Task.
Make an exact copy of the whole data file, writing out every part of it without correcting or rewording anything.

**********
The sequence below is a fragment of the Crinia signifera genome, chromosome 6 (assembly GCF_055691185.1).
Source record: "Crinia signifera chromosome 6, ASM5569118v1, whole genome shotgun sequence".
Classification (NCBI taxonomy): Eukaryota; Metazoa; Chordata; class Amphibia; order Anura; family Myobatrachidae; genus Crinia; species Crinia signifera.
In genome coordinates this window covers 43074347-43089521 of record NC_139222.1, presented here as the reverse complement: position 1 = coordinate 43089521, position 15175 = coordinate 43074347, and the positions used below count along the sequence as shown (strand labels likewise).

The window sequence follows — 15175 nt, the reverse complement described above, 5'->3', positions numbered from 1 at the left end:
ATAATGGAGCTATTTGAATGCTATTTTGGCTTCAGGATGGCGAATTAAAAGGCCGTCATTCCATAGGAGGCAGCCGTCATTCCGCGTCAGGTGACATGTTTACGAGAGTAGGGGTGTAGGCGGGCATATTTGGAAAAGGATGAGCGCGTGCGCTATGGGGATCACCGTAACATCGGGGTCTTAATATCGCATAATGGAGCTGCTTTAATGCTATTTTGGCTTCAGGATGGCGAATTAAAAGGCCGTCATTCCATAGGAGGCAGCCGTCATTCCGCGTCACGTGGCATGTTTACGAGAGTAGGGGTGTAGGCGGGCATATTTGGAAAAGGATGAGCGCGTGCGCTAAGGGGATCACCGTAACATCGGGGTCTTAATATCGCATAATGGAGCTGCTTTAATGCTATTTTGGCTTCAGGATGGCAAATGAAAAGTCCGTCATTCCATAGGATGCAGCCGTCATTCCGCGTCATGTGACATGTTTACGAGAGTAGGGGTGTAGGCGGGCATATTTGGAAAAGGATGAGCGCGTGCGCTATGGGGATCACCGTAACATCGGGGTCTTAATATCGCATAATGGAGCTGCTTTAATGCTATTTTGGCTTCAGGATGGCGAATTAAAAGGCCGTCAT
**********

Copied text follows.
The sequence below is a fragment of the Crinia signifera genome, chromosome 6 (assembly GCF_055691185.1).
Source record: "Crinia signifera chromosome 6, ASM5569118v1, whole genome shotgun sequence".
Classification (NCBI taxonomy): Eukaryota; Metazoa; Chordata; class Amphibia; order Anura; family Myobatrachidae; genus Crinia; species Crinia signifera.
In genome coordinates this window covers 43074347-43089521 of record NC_139222.1, presented here as the reverse complement: position 1 = coordinate 43089521, position 15175 = coordinate 43074347, and the positions used below count along the sequence as shown (strand labels likewise).

The window sequence follows — 15175 nt, the reverse complement described above, 5'->3', positions numbered from 1 at the left end:
ATAATGGAGCTATTTGAATGCTATTTTGGCTTCAGGATGGCGAATTAAAAGGCCGTCATTCCATAGGAGGCAGCCGTCATTCCGCGTCAGGTGACATGTTTACGAGAGTAGGGGTGTAGGCGGGCATATTTGGAAAAGGATGAGCGCGTGCGCTATGGGGATCACCGTAACATCGGGGTCTTAATATCGCATAATGGAGCTGCTTTAATGCTATTTTGGCTTCAGGATGGCGAATTAAAAGGCCGTCATTCCATAGGAGGCAGCCGTCATTCCGCGTCACGTGGCATGTTTACGAGAGTAGGGGTGTAGGCGGGCATATTTGGAAAAGGATGAGCGCGTGCGCTAAGGGGATCACCGTAACATCGGGGTCTTAATATCGCATAATGGAGCTGCTTTAATGCTATTTTGGCTTCAGGATGGCAAATGAAAAGTCCGTCATTCCATAGGATGCAGCCGTCATTCCGCGTCATGTGACATGTTTACGAGAGTAGGGGTGTAGGCGGGCATATTTGGAAAAGGATGAGCGCGTGCGCTATGGGGATCACCGTAACATCGGGGTCTTAATATCGCATAATGGAGCTGCTTTAATGCTATTTTGGCTTCAGGATGGCGAATTAAAAGGCCGTCAT